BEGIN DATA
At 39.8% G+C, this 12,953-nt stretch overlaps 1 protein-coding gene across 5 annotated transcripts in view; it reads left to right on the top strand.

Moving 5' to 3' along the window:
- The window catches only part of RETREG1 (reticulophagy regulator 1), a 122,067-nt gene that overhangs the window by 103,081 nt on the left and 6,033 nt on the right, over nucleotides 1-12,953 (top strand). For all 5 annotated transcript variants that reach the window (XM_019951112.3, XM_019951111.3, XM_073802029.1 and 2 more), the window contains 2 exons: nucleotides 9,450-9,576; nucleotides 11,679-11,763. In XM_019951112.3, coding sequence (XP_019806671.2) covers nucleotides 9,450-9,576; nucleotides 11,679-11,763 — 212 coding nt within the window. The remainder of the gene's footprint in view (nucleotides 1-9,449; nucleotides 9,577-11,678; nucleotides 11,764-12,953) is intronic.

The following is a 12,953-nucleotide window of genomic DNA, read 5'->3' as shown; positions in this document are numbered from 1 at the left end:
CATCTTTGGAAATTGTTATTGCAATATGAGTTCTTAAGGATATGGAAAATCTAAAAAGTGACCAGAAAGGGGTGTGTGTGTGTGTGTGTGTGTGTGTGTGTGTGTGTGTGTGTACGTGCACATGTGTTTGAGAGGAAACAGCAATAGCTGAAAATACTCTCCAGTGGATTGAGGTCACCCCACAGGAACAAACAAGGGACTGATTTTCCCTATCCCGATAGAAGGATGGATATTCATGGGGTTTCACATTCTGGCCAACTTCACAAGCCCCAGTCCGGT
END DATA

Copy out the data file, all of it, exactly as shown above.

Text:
At 39.8% G+C, this 12,953-nt stretch overlaps 1 protein-coding gene across 5 annotated transcripts in view; it reads left to right on the top strand.

Moving 5' to 3' along the window:
- The window catches only part of RETREG1 (reticulophagy regulator 1), a 122,067-nt gene that overhangs the window by 103,081 nt on the left and 6,033 nt on the right, over nucleotides 1-12,953 (top strand). For all 5 annotated transcript variants that reach the window (XM_019951112.3, XM_019951111.3, XM_073802029.1 and 2 more), the window contains 2 exons: nucleotides 9,450-9,576; nucleotides 11,679-11,763. In XM_019951112.3, coding sequence (XP_019806671.2) covers nucleotides 9,450-9,576; nucleotides 11,679-11,763 — 212 coding nt within the window. The remainder of the gene's footprint in view (nucleotides 1-9,449; nucleotides 9,577-11,678; nucleotides 11,764-12,953) is intronic.

The following is a 12,953-nucleotide window of genomic DNA, read 5'->3' as shown; positions in this document are numbered from 1 at the left end:
CATCTTTGGAAATTGTTATTGCAATATGAGTTCTTAAGGATATGGAAAATCTAAAAAGTGACCAGAAAGGGGTGTGTGTGTGTGTGTGTGTGTGTGTGTGTGTGTGTGTGTGTACGTGCACATGTGTTTGAGAGGAAACAGCAATAGCTGAAAATACTCTCCAGTGGATTGAGGTCACCCCACAGGAACAAACAAGGGACTGATTTTCCCTATCCCGATAGAAGGATGGATATTCATGGGGTTTCACATTCTGGCCAACTTCACAAGCCCCAGTCCGGT